Chocolate Flavor in Space

Chocolate Flavor in Space

Author: ChemViews Magazine

Complex organic molecules (organic molecules containing six or more atoms) are ubiquitous in star- and planet-forming regions as well as on comets such as 67P/Churyumov-Gerasimenko. The latter was confirmed using the Rosetta space probe. However, the molecules’ origins have remained largely unexplained until now. 

Ralf I. Kaiser, University of Hawai’i at Manoa, Honolulu, HI, USA, and colleagues have achieved the first laboratory detection of distinct C3H8O (propanol, methyl ethyl ether) and C4H8O (n-butanal, i-butanal) isomers formed within interstellar-analog ices through interaction with ionizing radiation. Some of these compounds are, for example, responsible for the flavor of chocolate.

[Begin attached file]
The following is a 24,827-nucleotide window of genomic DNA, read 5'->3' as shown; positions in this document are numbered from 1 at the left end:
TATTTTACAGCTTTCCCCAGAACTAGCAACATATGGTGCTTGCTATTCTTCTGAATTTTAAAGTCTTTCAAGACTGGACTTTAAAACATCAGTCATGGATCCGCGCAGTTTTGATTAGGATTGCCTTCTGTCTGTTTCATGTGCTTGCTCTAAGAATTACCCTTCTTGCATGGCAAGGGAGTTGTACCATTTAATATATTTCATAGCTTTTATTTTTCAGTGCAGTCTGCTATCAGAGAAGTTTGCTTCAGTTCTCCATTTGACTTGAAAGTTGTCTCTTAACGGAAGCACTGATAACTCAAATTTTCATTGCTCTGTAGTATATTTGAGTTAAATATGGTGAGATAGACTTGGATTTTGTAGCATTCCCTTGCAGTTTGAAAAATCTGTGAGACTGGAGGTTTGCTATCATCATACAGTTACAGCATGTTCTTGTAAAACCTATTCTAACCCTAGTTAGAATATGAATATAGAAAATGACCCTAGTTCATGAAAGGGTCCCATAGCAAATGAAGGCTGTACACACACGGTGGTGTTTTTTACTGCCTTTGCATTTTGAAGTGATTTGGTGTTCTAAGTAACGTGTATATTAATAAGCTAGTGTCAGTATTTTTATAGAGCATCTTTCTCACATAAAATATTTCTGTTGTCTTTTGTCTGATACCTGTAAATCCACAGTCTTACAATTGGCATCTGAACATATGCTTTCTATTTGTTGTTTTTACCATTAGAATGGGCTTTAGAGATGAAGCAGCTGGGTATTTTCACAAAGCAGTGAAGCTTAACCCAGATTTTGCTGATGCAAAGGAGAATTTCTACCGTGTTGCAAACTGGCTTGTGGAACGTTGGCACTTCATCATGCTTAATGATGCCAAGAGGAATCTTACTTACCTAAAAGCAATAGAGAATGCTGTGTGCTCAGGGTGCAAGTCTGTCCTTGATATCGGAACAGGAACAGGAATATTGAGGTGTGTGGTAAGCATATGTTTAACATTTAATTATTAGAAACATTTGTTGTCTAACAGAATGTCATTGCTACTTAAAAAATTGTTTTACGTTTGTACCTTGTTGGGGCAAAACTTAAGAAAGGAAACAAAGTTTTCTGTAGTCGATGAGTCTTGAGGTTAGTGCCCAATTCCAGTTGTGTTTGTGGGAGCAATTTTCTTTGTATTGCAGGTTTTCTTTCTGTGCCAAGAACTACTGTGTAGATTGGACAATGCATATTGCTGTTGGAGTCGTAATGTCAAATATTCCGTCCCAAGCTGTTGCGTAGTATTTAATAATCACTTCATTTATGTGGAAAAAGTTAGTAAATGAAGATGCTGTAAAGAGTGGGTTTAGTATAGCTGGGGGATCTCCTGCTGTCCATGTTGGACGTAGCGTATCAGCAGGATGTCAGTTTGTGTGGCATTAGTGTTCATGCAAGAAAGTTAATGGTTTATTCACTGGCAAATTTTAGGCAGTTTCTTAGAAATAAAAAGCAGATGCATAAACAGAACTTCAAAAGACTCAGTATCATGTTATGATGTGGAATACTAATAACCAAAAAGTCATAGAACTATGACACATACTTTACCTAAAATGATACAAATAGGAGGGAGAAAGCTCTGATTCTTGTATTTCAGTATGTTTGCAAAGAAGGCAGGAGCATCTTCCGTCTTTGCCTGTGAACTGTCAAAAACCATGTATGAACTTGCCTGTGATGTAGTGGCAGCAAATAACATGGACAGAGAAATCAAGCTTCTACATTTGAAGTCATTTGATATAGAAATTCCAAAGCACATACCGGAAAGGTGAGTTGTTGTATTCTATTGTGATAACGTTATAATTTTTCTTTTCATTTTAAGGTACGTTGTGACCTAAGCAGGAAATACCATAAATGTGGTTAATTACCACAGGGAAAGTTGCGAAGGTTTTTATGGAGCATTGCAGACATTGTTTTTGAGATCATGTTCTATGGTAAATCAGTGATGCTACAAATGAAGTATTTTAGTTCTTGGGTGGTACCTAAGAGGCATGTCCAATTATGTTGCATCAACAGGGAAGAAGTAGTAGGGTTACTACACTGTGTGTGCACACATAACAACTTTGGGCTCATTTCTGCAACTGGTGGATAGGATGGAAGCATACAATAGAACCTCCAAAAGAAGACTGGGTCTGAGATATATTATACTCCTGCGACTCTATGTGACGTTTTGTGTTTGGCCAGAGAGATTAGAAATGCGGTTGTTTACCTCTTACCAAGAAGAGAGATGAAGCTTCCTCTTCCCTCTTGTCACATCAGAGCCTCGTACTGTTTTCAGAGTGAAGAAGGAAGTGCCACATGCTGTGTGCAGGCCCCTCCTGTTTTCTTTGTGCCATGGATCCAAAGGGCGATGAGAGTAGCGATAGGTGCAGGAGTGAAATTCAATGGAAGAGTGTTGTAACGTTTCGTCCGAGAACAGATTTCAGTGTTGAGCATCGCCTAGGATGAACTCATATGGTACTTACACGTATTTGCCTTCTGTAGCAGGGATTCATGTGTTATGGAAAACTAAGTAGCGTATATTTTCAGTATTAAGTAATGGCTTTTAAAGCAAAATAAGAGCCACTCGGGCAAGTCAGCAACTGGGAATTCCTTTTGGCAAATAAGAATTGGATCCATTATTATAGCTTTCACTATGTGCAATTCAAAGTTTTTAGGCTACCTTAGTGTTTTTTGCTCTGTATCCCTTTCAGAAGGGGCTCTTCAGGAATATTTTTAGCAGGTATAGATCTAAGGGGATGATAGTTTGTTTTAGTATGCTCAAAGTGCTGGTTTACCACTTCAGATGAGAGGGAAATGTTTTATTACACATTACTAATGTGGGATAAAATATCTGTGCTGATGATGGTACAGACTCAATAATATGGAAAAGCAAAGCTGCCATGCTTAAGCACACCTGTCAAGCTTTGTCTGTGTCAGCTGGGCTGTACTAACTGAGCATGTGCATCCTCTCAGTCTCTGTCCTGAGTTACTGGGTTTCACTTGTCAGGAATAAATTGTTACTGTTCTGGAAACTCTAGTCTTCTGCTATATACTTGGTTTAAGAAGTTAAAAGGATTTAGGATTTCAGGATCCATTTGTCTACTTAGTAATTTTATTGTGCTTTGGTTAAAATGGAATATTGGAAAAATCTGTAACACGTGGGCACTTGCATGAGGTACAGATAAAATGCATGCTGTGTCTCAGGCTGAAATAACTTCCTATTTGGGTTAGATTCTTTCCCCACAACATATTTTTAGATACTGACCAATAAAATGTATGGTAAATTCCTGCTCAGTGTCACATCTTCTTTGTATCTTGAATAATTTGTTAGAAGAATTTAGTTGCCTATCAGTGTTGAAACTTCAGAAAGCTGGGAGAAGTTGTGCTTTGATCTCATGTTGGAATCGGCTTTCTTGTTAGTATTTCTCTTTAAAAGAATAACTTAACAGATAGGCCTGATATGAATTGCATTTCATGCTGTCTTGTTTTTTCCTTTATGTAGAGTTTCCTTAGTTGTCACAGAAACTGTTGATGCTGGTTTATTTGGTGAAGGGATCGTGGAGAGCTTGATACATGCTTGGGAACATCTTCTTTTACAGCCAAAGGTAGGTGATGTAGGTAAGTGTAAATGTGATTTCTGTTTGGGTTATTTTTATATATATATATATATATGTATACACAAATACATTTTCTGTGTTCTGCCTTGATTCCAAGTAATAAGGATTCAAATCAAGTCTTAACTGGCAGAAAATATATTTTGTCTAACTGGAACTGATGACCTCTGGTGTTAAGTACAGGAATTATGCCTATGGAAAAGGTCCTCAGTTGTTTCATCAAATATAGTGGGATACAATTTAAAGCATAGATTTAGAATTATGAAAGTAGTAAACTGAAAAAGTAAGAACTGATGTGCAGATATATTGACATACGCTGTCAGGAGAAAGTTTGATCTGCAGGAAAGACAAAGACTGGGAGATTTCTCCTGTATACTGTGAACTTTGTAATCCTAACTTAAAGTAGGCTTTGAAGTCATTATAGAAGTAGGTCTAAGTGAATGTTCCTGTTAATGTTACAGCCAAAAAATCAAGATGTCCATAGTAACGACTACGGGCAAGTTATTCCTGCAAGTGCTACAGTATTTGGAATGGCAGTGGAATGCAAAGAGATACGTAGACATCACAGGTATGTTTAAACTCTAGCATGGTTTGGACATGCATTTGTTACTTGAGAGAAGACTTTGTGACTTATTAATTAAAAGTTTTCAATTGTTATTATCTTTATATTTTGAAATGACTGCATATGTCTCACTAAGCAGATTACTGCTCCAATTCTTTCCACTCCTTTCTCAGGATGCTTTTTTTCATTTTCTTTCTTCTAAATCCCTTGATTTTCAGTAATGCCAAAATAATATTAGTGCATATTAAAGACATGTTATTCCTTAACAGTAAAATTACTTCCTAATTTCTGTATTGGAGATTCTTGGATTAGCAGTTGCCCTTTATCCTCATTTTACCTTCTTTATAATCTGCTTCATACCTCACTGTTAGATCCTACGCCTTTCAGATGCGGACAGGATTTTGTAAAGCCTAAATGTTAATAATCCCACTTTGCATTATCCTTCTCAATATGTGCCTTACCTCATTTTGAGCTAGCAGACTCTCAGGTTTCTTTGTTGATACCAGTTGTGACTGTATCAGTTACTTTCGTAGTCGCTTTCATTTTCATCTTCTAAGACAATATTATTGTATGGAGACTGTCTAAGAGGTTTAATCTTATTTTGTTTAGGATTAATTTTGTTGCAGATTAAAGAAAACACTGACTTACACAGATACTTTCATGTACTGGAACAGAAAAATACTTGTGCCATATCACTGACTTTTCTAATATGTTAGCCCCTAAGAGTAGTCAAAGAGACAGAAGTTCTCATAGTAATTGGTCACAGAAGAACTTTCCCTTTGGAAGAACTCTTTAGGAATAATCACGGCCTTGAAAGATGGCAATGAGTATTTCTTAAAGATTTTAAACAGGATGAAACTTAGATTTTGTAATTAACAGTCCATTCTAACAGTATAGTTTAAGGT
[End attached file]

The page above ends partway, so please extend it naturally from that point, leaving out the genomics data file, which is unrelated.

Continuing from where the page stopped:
The team used an ultrahigh-vacuum (UHV) surface-science chamber at pressures of a few 10−11 torr to simulate the conditions in the interstellar medium. Under these conditions, they exposed ices of isotopically labeled carbon monoxide (13CO) and methane (13CD4) to energetic electrons at 5 K. The reactions were monitored using Fourier Transform Infrared (FTIR) spectroscopy.

The researchers found that complex organics with propyl and butyl groups can be synthesized easily in deep space under the influence of galactic cosmic rays. These processes are of vital importance in initiating a chain of chemical reactions leading to complex organic molecules—not only in the interstellar medium, but also on comets.

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